logic of the war, as the indigenous peoples again had no say about this de
facto and de jure unification of the colonies.
The historical record thus shows that from 1862 to 1909,
South Africa qua the Zuid Afrikaansche Republiek was a territory across Vaal
river, which was unjustly claimed by the Dutch colonists who oppressed the
indigenous people with impunity. And from
1910 until 1961, at least juridically, the name South Africa qua the Union of
South Africa could be said to not only have represented an agreement by
formerly warring colonisers to unify their respective colonies into a single
entity , but was also a consensus on the modes of oppression of the indigenous.
So what does it mean that the indigenous leadership collective
that formed the South African Native National Congress – later African National
Congress – seemed, in their nomenclature, to have accepted this name at their
inception in 1912? And what does it mean that the Pan Africanist Congress of
Azania disregarded the moniker five decades later? Azania is a contested term
etymologically - Africa likewise - but is nevertheless asserted with the
understanding that a name symbolises ownership as well, and that to accept the
name South Africa is to accept its ownership by those who originally coined it
as such under the colonial regime.
It is also interesting to note that the currency the (Rand) of the country is still depicted under
Afrikaner grammar. This name again is not in tune with the indigenous people,
no matter what the settler Dutch community call themselves nowadays. In several
instances all over the world, a nation’s currency speaks to proper sovereignty
over country and territory. Think of the Yen, Pound, US Dollar, etc. Here in
Africa we have the Naira, Pula, etc. Hence, the question stands with regard to what justifies the fact that the neither the name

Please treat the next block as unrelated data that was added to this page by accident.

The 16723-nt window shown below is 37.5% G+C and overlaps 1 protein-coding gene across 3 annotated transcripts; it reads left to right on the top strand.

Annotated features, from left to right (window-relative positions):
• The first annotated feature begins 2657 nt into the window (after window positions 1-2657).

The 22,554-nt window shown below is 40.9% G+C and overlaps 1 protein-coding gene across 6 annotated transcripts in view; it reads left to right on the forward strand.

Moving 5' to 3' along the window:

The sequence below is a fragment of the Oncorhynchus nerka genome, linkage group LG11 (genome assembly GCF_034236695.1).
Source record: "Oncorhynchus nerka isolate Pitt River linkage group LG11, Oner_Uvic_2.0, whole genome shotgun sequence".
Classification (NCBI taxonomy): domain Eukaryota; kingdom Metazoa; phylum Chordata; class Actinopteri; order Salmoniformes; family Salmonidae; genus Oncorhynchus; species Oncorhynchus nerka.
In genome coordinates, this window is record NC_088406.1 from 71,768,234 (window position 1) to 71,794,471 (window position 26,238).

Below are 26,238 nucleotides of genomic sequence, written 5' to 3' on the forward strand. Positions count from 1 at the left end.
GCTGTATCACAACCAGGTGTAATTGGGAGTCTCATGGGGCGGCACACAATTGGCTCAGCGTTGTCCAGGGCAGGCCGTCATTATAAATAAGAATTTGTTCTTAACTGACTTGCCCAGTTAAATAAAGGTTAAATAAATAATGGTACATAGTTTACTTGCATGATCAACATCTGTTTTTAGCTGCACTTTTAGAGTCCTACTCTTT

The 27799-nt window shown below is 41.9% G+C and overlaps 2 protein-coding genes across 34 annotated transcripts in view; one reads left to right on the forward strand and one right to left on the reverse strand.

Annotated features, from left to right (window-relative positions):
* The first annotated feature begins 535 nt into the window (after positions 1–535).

nor the currency of the country expresses the philosophical view of the
transition from the Pound to Rand anticipated the legally questionable metamorphosis
of the Union into the Republic of South Africa, in 1961. From a philosophical
point of view, this was not a transformation but a reversion back to 1852, back
to Zuid-Afrikaansche Republiek. Our current adaptation of the name remains
uncomfortably close to the nomenclature of the conqueror. It is small wonder if
this goes some way in explaining the financial inequalities in the country,
which remain heavily skewed in favour of the descendants of the colonisers.
Since South Africa is essentially a product of colonisation,
and therefore, it is not unreasonable to posit that even the proclamation “I am proudly
South African”, which has outgrown its “buy local” marketing origins, promotes
an identity constructed within the remit of the existential and epistemological
model of the colonising Europeans. It thus speaks to the imperative of epistemic
justice, but ultimately historical justice. As a consequence, the continuing
struggle for decolonisation should encourage far-reaching structural changes in the country
that will engender the total emancipation of indigenous people as was the case
in Thomas Sankara’s Burkina Faso.
Perhaps Bra Zim was on to something if the title of his
meditation suggests that the country – maybe even Africa in general - is in a
sad state due to its namelessness which has been compounded by the dereliction
of indigenous knowledge. The name South Africa is indeed incongruous with the outlook
of the indigenous people. It is long past its expiry date and to stretch a
metaphor slightly by Prof Ramose, it is hardly the mirror which reflects the real
image and identity of the indigenous people’s standing in front of it.